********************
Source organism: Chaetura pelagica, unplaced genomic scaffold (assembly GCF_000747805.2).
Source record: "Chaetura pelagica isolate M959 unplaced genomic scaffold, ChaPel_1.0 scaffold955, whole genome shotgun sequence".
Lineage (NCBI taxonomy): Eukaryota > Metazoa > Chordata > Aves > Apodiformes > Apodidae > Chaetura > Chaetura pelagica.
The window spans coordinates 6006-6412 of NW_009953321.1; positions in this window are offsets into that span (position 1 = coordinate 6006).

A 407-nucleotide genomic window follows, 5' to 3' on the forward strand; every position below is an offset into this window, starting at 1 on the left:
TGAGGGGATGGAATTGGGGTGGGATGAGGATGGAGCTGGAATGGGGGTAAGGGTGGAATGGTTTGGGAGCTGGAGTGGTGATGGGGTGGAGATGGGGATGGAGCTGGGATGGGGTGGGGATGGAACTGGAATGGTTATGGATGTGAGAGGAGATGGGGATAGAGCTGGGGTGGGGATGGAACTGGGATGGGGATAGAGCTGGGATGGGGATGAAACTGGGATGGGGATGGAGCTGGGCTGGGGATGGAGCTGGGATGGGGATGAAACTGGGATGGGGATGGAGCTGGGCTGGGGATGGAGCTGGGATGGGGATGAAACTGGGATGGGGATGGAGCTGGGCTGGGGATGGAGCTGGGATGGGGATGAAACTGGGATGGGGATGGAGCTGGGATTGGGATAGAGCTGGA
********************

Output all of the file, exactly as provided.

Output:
Source organism: Chaetura pelagica, unplaced genomic scaffold (assembly GCF_000747805.2).
Source record: "Chaetura pelagica isolate M959 unplaced genomic scaffold, ChaPel_1.0 scaffold955, whole genome shotgun sequence".
Lineage (NCBI taxonomy): Eukaryota > Metazoa > Chordata > Aves > Apodiformes > Apodidae > Chaetura > Chaetura pelagica.
The window spans coordinates 6006-6412 of NW_009953321.1; positions in this window are offsets into that span (position 1 = coordinate 6006).

A 407-nucleotide genomic window follows, 5' to 3' on the forward strand; every position below is an offset into this window, starting at 1 on the left:
TGAGGGGATGGAATTGGGGTGGGATGAGGATGGAGCTGGAATGGGGGTAAGGGTGGAATGGTTTGGGAGCTGGAGTGGTGATGGGGTGGAGATGGGGATGGAGCTGGGATGGGGTGGGGATGGAACTGGAATGGTTATGGATGTGAGAGGAGATGGGGATAGAGCTGGGGTGGGGATGGAACTGGGATGGGGATAGAGCTGGGATGGGGATGAAACTGGGATGGGGATGGAGCTGGGCTGGGGATGGAGCTGGGATGGGGATGAAACTGGGATGGGGATGGAGCTGGGCTGGGGATGGAGCTGGGATGGGGATGAAACTGGGATGGGGATGGAGCTGGGCTGGGGATGGAGCTGGGATGGGGATGAAACTGGGATGGGGATGGAGCTGGGATTGGGATAGAGCTGGA